Fisher said this is a major amateur move, “The sheriff said janitor came in to replace the bag, so you better tell the media before you present it; that the cell was the crime scene and has not been altered. If the janitorial services came in, why is the cell not cleaned up? Why are there day old sandwiches still on her nightstand?,” he ponders.
According to the account of events—this is purely speculation. But, it raises grave concerns and the Waller County District Attorney’s office is taking each inquiry quite serious. The most incriminating evidence may be the trash bag used as a ‘hanging’ tool to allegedly precipitate Bland’s death. Apparently, Bland double tied the trash bag to create the ligature hanging it from the 2 inch bar supporting the privacy partition separating the toilet area within the cell. The Boy Scout signature style knot would require the skills of someone who has the ability to tie a sturdy and strong knot.
According to the Custodial Death Report, Waller County Jail officials contacted Texas Ranger Ellison who arrived at 10:37am for a briefing, then entered Bland’s cell at 10:39am. At 10:45am Justice of the Peace, Judge Karisch was notified, arriving Waller County Jail at 11:39am.
The Texas Rangers is a unit of the Department of Public Safety and currently working with the F.B.I. but Fisher has his misgivings of the elite group’s fairness in this investigation. Based on his experience working on the Rodney Reed case, an African American inmate on death row charged with the Capitol murder of Stacey Stite he has reason for his doubts. Fisher alleges the Texas Rangers are behind framing Reed and should be investigated regarding the mysterious self-inflicted death of a detective that was close to bringing forth evidence to implement Officer Jimmy Fennell. The detective was the former roommate of the unidentified Ranger.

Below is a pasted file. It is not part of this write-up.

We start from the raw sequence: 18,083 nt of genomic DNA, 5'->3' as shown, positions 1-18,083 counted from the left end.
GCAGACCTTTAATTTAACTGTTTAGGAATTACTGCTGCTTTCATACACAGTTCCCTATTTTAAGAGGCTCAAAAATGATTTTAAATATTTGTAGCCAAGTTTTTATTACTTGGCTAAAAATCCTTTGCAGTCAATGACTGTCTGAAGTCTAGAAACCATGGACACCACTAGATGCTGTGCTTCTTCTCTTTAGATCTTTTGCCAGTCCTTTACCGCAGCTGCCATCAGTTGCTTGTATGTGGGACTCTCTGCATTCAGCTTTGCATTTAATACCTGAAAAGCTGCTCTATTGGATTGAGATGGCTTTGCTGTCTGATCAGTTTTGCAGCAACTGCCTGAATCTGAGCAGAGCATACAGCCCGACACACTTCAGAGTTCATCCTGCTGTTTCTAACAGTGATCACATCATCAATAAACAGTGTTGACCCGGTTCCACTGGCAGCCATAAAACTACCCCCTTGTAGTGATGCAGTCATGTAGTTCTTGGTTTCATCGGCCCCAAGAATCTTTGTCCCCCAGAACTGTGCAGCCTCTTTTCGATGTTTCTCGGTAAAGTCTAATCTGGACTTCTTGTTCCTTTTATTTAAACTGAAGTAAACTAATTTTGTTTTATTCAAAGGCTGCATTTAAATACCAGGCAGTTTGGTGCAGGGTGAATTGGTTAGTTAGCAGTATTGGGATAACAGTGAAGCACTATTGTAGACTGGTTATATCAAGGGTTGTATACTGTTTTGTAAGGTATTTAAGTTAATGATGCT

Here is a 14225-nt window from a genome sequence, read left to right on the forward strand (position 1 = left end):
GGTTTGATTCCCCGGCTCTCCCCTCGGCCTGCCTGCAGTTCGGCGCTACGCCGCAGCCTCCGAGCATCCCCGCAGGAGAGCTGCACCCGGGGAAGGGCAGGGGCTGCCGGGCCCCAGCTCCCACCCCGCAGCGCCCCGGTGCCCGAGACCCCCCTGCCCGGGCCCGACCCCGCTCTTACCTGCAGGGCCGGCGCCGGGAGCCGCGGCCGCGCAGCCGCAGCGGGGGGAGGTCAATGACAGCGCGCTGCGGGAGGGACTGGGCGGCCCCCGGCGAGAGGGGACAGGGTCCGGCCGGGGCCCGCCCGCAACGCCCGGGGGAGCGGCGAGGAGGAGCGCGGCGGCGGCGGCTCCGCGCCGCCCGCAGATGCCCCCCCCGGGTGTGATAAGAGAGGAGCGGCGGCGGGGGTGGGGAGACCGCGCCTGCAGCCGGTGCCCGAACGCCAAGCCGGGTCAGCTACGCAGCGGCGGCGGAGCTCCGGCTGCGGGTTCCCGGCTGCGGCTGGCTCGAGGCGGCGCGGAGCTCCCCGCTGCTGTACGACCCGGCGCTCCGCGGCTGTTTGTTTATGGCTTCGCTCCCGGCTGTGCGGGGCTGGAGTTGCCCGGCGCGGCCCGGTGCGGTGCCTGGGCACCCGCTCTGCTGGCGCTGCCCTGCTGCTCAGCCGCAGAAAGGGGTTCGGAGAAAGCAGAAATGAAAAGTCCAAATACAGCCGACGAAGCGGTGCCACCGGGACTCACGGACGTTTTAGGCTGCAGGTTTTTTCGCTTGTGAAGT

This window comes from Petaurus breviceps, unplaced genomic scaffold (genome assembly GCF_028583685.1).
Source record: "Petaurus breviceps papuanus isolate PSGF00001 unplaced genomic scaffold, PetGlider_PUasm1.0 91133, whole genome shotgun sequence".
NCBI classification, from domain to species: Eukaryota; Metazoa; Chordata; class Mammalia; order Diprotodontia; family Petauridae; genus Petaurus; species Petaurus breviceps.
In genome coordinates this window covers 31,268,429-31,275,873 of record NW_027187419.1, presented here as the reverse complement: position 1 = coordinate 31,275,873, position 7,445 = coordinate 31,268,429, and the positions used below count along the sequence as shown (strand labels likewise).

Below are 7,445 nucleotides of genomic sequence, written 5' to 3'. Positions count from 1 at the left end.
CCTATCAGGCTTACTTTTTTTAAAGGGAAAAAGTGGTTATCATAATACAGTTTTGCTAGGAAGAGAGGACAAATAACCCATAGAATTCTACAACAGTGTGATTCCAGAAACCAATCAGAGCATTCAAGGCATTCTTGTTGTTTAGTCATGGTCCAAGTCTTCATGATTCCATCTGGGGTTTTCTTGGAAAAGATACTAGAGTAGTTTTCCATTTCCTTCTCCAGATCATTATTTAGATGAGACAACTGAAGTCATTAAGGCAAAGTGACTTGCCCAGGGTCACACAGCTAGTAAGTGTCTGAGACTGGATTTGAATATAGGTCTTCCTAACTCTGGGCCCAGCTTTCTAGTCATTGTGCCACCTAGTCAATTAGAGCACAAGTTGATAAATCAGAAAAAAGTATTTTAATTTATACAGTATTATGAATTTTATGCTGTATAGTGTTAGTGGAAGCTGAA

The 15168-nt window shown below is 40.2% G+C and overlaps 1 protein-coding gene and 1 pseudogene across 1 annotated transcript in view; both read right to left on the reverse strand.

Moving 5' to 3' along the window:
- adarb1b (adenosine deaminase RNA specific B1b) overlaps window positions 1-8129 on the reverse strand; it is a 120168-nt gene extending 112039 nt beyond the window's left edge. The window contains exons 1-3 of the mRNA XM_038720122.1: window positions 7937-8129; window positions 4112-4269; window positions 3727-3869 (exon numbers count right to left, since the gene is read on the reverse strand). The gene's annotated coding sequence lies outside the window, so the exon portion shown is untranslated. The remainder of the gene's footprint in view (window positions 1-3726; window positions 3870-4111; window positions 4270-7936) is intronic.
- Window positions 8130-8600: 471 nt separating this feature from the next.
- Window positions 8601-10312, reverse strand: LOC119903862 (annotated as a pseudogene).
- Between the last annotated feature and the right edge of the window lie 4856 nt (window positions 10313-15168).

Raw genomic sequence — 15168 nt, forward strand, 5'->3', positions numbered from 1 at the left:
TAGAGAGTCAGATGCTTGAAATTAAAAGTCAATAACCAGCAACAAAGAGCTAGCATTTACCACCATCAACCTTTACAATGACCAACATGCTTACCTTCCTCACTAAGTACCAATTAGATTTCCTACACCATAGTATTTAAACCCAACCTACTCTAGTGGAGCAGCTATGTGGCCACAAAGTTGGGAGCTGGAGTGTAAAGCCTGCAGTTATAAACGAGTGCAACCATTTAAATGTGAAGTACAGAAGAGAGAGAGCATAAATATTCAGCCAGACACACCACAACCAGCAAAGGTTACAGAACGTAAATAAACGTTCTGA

Furthermore, the medical examiner’s assessment of marijuana found in Bland’s system may allegedly be connected to calming down a major seizure, according to Fisher’s account. His speculation leads to the possibility that the slamming of Bland’s head to the ground by Officer Encinia may have cause Bland to later have an epileptic seizure inducing a coma. “They may have attempted treatment of her off the books without notifying a doctor. Since it was up for such a big debate, it’s implied that marijuana can reduce a seizure,” Fisher said. It is a farfetched measure but one that Fisher doesn’t put past the Waller County Jail officials to save face in an incredibly disastrous situation.
According to David Fisher, he’s shared his conclusions with the independent committee, the president of the Houston NAACP Chapter and has made several attempts to contact the Bland family attorney, Cannon Lambert without success.
As it stands, the media coverage continues and speculations are being sorted through. The hope that there is ‘fair’ and ‘due’ process for justice is the ultimate goal for everyone involved. At a recent dinner for the 60th Anniversary Commemorating the Death of Emmett Till, Geneva Reed-Veal shared her thoughts with attendees.
“All of this is injustice against Blacks, so when I tell you I did not know devastation until now, my ‘new normal’–I don’t like it. But I’m going to keep speaking for my baby. All of you mothers in here know what I’m talking about. Today, over a month later—we still don’t have what we asked for,” Sandra Bland’s mother said. “This has got to stop. I’m not going to be silent—I’m going to continue to talk.”